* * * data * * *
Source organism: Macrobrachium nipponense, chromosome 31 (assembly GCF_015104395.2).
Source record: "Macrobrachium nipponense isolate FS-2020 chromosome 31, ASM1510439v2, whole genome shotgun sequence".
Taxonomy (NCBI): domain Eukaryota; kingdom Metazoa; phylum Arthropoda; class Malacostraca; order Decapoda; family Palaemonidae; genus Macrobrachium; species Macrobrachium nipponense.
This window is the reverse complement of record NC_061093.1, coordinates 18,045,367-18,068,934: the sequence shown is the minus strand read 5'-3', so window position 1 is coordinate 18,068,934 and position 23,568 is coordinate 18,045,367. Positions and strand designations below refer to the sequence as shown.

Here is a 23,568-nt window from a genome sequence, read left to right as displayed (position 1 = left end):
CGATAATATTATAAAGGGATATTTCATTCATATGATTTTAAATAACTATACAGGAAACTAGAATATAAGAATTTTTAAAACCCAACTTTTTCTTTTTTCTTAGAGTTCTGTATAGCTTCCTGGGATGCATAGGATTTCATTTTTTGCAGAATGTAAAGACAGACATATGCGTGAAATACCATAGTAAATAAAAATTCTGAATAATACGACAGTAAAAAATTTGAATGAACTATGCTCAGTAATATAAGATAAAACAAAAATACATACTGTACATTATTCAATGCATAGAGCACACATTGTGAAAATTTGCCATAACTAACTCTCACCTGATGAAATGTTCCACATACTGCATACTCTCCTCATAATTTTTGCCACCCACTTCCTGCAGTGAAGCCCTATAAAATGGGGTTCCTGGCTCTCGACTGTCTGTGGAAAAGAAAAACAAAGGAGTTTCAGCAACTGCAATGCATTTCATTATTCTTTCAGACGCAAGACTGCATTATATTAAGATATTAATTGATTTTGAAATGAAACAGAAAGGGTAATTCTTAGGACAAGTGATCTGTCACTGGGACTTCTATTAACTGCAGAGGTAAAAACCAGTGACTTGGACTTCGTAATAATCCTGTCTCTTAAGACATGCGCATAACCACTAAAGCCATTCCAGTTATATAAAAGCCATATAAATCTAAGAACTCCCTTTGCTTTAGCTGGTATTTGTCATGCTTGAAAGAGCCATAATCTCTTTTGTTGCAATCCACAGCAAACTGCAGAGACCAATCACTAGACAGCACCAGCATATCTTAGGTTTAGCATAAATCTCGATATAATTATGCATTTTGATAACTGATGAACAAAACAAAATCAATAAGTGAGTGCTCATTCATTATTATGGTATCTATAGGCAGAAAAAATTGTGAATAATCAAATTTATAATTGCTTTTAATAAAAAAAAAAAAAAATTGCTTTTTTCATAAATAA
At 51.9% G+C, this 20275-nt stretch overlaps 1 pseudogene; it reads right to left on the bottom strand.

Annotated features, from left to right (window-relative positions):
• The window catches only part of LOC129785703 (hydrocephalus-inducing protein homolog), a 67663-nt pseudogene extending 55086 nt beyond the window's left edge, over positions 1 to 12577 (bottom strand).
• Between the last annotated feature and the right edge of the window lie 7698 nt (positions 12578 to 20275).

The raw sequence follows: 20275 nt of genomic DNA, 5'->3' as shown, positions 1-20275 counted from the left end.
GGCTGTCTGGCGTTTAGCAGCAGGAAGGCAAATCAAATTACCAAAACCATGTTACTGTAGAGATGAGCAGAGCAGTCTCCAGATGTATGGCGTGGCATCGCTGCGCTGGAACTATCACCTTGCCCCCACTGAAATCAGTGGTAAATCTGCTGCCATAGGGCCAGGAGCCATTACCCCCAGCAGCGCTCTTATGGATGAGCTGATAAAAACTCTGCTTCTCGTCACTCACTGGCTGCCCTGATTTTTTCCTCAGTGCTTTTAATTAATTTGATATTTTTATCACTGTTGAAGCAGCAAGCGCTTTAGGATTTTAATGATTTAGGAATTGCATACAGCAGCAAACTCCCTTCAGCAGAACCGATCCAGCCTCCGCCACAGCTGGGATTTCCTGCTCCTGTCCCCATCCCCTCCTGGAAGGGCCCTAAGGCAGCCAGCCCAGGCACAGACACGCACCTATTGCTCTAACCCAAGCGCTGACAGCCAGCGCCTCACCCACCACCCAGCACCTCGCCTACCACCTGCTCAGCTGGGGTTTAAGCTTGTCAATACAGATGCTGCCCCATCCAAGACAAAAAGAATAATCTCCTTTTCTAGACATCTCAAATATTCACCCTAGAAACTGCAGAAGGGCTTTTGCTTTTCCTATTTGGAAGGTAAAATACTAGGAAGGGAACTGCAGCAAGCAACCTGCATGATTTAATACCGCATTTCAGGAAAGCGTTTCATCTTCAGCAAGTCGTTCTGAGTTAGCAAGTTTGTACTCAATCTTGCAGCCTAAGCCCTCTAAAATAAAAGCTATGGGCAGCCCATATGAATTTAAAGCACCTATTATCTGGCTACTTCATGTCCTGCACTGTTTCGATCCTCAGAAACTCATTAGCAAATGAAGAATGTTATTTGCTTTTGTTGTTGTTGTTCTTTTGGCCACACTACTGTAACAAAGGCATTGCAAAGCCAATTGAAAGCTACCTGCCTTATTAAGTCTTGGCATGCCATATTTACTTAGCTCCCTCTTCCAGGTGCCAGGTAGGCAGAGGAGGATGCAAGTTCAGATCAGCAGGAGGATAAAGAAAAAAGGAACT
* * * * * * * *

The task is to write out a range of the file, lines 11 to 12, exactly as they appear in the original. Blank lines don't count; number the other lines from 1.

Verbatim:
The raw sequence follows: 20275 nt of genomic DNA, 5'->3' as shown, positions 1-20275 counted from the left end.
GGCTGTCTGGCGTTTAGCAGCAGGAAGGCAAATCAAATTACCAAAACCATGTTACTGTAGAGATGAGCAGAGCAGTCTCCAGATGTATGGCGTGGCATCGCTGCGCTGGAACTATCACCTTGCCCCCACTGAAATCAGTGGTAAATCTGCTGCCATAGGGCCAGGAGCCATTACCCCCAGCAGCGCTCTTATGGATGAGCTGATAAAAACTCTGCTTCTCGTCACTCACTGGCTGCCCTGATTTTTTCCTCAGTGCTTTTAATTAATTTGATATTTTTATCACTGTTGAAGCAGCAAGCGCTTTAGGATTTTAATGATTTAGGAATTGCATACAGCAGCAAACTCCCTTCAGCAGAACCGATCCAGCCTCCGCCACAGCTGGGATTTCCTGCTCCTGTCCCCATCCCCTCCTGGAAGGGCCCTAAGGCAGCCAGCCCAGGCACAGACACGCACCTATTGCTCTAACCCAAGCGCTGACAGCCAGCGCCTCACCCACCACCCAGCACCTCGCCTACCACCTGCTCAGCTGGGGTTTAAGCTTGTCAATACAGATGCTGCCCCATCCAAGACAAAAAGAATAATCTCCTTTTCTAGACATCTCAAATATTCACCCTAGAAACTGCAGAAGGGCTTTTGCTTTTCCTATTTGGAAGGTAAAATACTAGGAAGGGAACTGCAGCAAGCAACCTGCATGATTTAATACCGCATTTCAGGAAAGCGTTTCATCTTCAGCAAGTCGTTCTGAGTTAGCAAGTTTGTACTCAATCTTGCAGCCTAAGCCCTCTAAAATAAAAGCTATGGGCAGCCCATATGAATTTAAAGCACCTATTATCTGGCTACTTCATGTCCTGCACTGTTTCGATCCTCAGAAACTCATTAGCAAATGAAGAATGTTATTTGCTTTTGTTGTTGTTGTTCTTTTGGCCACACTACTGTAACAAAGGCATTGCAAAGCCAATTGAAAGCTACCTGCCTTATTAAGTCTTGGCATGCCATATTTACTTAGCTCCCTCTTCCAGGTGCCAGGTAGGCAGAGGAGGATGCAAGTTCAGATCAGCAGGAGGATAAAGAAAAAAGGAACT